After the beginning of the year 1861 the causes of excitement were on the increase. The simple fact of Abraham Lincoln's election had been enough to inaugurate plenty of military operations in the South, such as the capturing, by States, of forts poorly manned, and of arsenals which had no guards to defend them. Every new item of this sort had great interest for us, [103] for the evidences of an approaching collision on a large scale were multiplying. The story of Twiggs's surrender of United States troops to Texas, followed by details of imprisonment and paroling, reached us in the latter part of February. Twiggs's promises to allow the troops to go North were mostly broken. Six companies of the United States Infantry, including a few officers and men of other regiments, Lieutenant Colonel Reeve commanding, were obliged to give up to a Confederate commander, Earl Van Dorn, by May 9th.

The organizers of the secession movement soon succeeded “in firing the Southern heart.” As we men from the North and South, at our post on the Hudson, looked anxiously into each other's faces, such indeed was the situation that we knew that civil war with its unknown horrors was at hand.

One morning, as officers and professors gathered near the lofty pillars under the stone archway of the old academy, there was rehearsed, one after another adding his own paper's version, the exaggerated accounts of the terrible handling that the Sixth Massachusetts Volunteers had had from a Baltimore mob. “Much blood shed I Some killed and many wounded, resulting in a complete break — up of the route to Washington and the shutting off of the capital from the North!” That was a brief of our gloomy news. Another morning the cloud lifted. There were better tidings. “Baltimore recaptured by General B. F. Butler 1” Butler, even without General Scott's sanction, had appeared there in the night with enough men to seize and hold Federal Hill. From that fine position he commanded the city.

Another occasion (May 24th) brought us the wildest tales of our troops entering Virginia, and of the [104] resistance at Alexandria. The new President's protegaeacute and friend, young Colonel Ellsworth, had hauled down a hostile flag flying from the belfry of the Marshall House. The proprietor, Jackson, waylaying his descent, had shot him to death.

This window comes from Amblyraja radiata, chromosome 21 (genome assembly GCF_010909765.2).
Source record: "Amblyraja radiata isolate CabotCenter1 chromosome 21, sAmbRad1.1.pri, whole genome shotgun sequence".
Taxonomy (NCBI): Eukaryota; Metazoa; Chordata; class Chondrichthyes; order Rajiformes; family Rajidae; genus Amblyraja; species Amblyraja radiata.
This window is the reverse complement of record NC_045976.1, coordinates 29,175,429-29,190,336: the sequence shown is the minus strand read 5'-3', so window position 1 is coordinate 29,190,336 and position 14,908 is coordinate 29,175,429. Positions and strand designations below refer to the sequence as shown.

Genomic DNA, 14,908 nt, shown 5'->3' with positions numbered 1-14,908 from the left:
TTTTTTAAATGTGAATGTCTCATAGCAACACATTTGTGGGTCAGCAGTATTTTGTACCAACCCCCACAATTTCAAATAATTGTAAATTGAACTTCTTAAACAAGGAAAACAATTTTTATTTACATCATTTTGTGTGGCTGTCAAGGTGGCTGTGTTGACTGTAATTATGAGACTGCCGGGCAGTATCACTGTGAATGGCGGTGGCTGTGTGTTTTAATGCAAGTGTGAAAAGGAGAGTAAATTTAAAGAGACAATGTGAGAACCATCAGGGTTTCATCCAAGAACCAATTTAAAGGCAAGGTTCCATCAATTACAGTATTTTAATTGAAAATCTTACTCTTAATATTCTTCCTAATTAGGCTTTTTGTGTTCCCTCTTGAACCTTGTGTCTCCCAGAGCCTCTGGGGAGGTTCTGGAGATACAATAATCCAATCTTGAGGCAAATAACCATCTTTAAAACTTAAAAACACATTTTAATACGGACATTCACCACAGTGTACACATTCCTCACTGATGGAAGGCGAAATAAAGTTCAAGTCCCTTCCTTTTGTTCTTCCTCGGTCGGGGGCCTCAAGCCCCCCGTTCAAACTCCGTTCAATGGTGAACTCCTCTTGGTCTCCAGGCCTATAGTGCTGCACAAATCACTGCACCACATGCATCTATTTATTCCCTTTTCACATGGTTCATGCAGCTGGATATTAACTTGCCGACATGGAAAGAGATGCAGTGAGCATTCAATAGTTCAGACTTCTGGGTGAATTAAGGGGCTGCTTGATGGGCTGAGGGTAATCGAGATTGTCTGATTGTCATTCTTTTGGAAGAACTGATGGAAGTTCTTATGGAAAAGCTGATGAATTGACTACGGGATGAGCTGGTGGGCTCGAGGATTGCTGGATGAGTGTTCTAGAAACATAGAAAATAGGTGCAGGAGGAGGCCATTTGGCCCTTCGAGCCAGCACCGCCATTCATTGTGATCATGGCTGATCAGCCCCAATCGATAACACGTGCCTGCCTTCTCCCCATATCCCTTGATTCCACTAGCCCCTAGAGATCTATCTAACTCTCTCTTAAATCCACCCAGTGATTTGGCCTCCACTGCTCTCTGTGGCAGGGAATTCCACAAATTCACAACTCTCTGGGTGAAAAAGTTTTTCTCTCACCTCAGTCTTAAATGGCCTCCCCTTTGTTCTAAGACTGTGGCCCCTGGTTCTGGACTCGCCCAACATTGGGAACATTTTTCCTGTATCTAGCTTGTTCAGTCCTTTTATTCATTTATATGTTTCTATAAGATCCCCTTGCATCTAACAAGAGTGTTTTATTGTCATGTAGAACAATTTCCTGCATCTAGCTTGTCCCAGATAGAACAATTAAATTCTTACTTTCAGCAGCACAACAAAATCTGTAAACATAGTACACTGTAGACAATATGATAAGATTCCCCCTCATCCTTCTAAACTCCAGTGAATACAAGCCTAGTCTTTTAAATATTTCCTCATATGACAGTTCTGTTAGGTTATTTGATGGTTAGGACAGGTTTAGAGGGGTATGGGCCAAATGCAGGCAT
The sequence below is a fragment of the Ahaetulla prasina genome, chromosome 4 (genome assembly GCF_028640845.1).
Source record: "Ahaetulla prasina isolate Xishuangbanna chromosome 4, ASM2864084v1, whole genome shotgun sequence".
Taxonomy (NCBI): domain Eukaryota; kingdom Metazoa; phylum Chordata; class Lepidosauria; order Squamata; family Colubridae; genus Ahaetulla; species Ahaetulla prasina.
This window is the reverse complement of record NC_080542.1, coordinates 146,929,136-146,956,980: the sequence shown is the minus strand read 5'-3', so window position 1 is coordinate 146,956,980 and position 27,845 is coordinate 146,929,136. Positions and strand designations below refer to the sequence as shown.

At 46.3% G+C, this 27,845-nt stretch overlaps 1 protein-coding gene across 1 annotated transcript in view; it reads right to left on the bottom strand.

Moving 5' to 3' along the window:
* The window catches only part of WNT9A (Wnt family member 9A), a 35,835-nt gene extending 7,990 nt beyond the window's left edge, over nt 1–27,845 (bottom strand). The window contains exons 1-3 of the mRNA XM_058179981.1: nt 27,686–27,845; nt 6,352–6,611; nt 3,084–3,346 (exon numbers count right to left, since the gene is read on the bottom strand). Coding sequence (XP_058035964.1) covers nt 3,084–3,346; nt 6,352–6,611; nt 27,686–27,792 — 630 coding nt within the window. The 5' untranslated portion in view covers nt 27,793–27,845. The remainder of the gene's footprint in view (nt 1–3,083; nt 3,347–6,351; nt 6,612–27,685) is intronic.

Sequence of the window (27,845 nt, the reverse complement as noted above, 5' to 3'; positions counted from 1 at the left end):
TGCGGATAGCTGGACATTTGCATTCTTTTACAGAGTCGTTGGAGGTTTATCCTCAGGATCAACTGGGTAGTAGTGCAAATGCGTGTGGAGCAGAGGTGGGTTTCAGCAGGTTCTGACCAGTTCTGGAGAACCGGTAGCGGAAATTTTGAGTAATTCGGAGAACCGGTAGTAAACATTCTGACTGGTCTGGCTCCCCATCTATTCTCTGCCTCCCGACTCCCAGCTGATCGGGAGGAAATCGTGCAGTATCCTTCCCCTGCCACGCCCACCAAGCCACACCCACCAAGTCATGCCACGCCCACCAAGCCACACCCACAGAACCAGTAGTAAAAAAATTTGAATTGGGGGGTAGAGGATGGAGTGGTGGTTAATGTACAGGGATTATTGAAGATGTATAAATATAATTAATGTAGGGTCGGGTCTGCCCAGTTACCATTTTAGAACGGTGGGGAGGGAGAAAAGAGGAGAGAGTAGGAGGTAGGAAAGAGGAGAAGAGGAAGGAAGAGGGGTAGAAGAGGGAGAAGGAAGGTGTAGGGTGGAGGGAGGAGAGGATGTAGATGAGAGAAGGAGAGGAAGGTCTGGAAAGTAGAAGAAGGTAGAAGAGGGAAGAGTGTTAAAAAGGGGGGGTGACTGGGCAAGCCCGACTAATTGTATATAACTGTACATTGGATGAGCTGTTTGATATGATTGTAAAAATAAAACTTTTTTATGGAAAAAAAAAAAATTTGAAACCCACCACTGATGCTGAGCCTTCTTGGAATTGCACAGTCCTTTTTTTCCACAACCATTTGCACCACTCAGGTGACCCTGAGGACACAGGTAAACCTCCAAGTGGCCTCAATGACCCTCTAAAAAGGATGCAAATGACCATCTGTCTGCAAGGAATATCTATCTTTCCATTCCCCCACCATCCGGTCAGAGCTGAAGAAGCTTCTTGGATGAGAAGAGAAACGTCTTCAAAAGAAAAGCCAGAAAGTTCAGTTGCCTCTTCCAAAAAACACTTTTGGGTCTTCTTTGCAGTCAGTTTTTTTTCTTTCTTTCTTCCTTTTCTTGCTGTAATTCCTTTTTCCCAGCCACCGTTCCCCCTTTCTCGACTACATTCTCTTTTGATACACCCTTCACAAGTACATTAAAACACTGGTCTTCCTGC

I recall, as if it were yesterday, a visit of an officer's wife to our house, about the time General Scott had ordered the first movement from Washington. She was from a cotton State and was outspoken for the Southern cause. She greatly deprecated this “forward” movement. Just before leaving our house, she said: “If it were not for those wretched Republicans and horrid abolitionists, we might have peace!”

I replied: “The Republicans who have now elected their president are not abolitionists, certainly not in your sense of that word. They only want to stop the extension of slavery.”

“ Ah, I tell you,” she rejoined, “it is all the same thing! Why stop the extension of slavery? It shows that they are against us. It is all very plain.”

I said: “Surely, it is wise to keep slavery outside the free States and the territories!”

The lady showed intense feeling, and shaking her finger at me, said excitedly: “If Mr. Lincoln has such sentiments as you express, sitting there in that chair, there'll be blood, sir, blood”

Certainly, it was a great trial to Southern officers when the mails teemed with urgent epistles, calling upon them to resign their commissions, and no longer serve a Yankee government. “Come home” said the appeals, “and join your fathers, your brothers, and your friends. Do not hesitate. No man of Southern blood can fight against his State I If you remain North you shall never darken our doors again.” [105]

At first our assistant surgeon, Dr. Hammond, of South Carolina, was much staggered. He would vehemently argue for the right of secession. Once he became quite incensed at me, who had long been his personal friend, because I spoke disparaging words of his “sovereign” State. When he was relieved and sent to another post, I was confident that he would resign and join his brother, an ex-governor in South Carolina, but he did not. That brother wrote him that being a medical man, and having only benevolent functions, he thought he could with honor remain in the federal army.